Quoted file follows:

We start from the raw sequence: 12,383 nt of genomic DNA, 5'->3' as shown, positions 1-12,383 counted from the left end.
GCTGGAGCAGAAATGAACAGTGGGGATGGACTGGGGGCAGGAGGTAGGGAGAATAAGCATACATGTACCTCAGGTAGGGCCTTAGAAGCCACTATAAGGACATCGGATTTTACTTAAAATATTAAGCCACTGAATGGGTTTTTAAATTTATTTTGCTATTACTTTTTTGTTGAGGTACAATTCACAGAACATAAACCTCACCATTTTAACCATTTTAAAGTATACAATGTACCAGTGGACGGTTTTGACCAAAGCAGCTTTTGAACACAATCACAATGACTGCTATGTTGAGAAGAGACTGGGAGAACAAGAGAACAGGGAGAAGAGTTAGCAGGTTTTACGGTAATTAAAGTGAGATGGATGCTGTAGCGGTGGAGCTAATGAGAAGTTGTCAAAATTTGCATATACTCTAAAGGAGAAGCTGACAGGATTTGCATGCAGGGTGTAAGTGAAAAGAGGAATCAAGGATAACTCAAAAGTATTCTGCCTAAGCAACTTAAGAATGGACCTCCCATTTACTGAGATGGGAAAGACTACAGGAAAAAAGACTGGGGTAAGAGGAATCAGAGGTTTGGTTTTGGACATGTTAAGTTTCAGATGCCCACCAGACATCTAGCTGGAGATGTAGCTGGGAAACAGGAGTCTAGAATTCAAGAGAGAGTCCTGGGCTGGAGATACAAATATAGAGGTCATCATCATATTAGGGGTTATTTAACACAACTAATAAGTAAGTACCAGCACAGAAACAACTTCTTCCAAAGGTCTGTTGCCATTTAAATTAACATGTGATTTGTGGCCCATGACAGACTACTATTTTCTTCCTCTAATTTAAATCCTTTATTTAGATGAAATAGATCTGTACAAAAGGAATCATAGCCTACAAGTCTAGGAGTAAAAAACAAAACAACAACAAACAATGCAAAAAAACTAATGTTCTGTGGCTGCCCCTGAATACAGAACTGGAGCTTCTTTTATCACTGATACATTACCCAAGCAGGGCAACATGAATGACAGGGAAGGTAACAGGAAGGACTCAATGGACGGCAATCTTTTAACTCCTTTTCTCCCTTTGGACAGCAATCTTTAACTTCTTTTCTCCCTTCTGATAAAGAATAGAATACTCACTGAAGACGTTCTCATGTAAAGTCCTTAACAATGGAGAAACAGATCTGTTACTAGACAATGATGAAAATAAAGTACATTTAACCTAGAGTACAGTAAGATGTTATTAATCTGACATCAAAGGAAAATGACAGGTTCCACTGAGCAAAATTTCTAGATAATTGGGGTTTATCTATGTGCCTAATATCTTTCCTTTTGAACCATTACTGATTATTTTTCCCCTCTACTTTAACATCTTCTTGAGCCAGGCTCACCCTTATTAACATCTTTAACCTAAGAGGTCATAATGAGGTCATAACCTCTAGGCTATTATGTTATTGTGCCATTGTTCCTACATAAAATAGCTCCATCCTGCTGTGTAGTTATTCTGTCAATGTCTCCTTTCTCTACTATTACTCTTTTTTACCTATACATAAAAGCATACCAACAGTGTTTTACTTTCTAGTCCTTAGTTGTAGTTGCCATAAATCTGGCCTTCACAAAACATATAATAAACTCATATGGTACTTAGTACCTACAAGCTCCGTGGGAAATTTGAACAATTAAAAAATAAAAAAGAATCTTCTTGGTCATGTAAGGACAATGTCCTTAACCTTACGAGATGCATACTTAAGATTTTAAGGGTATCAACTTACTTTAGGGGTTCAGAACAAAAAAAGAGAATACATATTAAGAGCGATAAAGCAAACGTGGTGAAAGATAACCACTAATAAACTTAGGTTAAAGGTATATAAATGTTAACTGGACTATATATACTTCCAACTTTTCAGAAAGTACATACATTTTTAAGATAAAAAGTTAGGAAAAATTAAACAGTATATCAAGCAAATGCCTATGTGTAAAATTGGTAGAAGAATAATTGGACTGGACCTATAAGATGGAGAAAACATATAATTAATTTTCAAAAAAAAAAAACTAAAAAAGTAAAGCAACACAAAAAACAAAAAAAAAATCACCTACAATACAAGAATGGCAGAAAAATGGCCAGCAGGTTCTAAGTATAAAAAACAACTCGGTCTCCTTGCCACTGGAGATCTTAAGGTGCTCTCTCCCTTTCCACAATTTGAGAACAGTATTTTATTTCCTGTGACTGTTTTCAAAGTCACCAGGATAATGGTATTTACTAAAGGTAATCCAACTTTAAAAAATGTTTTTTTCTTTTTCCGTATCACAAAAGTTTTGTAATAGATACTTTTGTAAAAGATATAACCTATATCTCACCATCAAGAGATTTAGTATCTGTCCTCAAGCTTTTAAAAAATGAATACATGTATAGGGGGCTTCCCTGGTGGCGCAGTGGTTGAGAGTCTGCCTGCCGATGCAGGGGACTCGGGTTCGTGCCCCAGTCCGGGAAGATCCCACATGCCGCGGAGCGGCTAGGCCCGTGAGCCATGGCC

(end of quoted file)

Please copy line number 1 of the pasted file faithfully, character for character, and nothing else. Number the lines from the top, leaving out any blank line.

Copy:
We start from the raw sequence: 12,383 nt of genomic DNA, 5'->3' as shown, positions 1-12,383 counted from the left end.